explained that Paramadina,s graduate school offered a course
on eliminating corruption. As part of the course, students
had to identify, research and report on local cases of
corruption. In order to document the corruption, many
students made short videos and/or took photos. Pandith, who
was very enthusiastic about the project, encouraged Baswedan
to establish a Facebook page, which explained the effort and
included the student's videos, photos and stories. Moreover,
the Indonesian students could encourage youth in other
countries to submit their
own examples of uncovering corruption. Pandith offered to
connect Baswedan with experts on setting up Facebook pages.

8. (SBU) During a lively dinner hosted by the Ambassador
with leaders from the government, civil society, academic and
business communities, the guests shared their experiences,
explained on-going projects, and proposed projects on
instilling the value of respect and tolerance among
Indonesian youth. The Ambassador urged his guests to discuss
among themselves, as well as with S/R Pandith, how
best to encourage business involvement in the process. Many
of the guests were eager to bring the private sector forward
into helping on these issues. One of the guests, Lily Munir,
talked about a new program she was launching out of the NGO
Sisters Against Violent Extremism (SAVE) where they create
youth events that get kids interested and active on pushing
back against violent extremist ideology.

9. Embassy Jakarta has many ideas using local NGOs to work on
issues that utilize technology and youth and SRMC will be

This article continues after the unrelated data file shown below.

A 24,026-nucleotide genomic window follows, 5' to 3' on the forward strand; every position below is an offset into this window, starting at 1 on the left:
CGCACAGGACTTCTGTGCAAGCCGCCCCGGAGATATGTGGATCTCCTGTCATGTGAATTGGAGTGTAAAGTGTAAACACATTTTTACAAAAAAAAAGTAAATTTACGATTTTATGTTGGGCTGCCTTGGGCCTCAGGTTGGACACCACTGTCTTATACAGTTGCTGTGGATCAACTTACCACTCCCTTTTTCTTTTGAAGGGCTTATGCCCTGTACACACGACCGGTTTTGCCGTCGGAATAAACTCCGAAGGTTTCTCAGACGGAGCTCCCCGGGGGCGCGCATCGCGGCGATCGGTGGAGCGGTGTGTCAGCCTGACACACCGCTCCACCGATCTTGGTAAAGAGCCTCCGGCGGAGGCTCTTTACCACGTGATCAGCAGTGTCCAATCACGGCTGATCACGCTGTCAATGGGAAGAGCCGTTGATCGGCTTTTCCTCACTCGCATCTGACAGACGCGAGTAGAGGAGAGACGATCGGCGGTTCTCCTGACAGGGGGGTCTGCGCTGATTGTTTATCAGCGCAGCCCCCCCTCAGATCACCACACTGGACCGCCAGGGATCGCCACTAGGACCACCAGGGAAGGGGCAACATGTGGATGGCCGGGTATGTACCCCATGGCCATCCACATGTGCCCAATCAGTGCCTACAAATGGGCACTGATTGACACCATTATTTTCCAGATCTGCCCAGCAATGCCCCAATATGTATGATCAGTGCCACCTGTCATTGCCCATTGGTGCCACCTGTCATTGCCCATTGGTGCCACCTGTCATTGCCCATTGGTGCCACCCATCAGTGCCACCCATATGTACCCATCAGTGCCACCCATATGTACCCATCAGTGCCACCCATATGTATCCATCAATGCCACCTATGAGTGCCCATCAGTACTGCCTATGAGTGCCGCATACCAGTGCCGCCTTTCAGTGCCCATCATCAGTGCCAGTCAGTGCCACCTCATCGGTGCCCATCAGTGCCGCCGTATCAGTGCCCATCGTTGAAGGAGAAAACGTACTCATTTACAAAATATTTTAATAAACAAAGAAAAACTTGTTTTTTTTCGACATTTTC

working closely with post on building some of the ideas out.
Further, SRMC noted that in her meeting with women activists
they were interested in doing more to show the diversity of
Islam. The guests were from all parts of the spectrum and
felt that America could do more to help the image of Muslim
women globally to turn it from one of pity and stereotypes to
one that reflected the positive and modernity of what is
taking place on the ground in many parts of the world.

PRESS COVERAGE -- POSITIVE AND ACCURATE

10. (SBU) Press coverage of S/R Pandith,s visit was both
positive and accurate. The influential paper "Rakyat
Merdeka," circulation 200,000, published three articles and
one photo of her visit. One headline read, "U.S. Engages
with Youth in Muslim World." TV1, with a viewership of 7
million, ran footage from Pandith,s tour of the Grand Mosque
Istiqal on a weekly religious talk show. During the
interview, Pandith spoke about the U.S. government's
commitment to engage with Muslim communities.

11. (U) Special Representative Pandith has cleared this
message.
HUME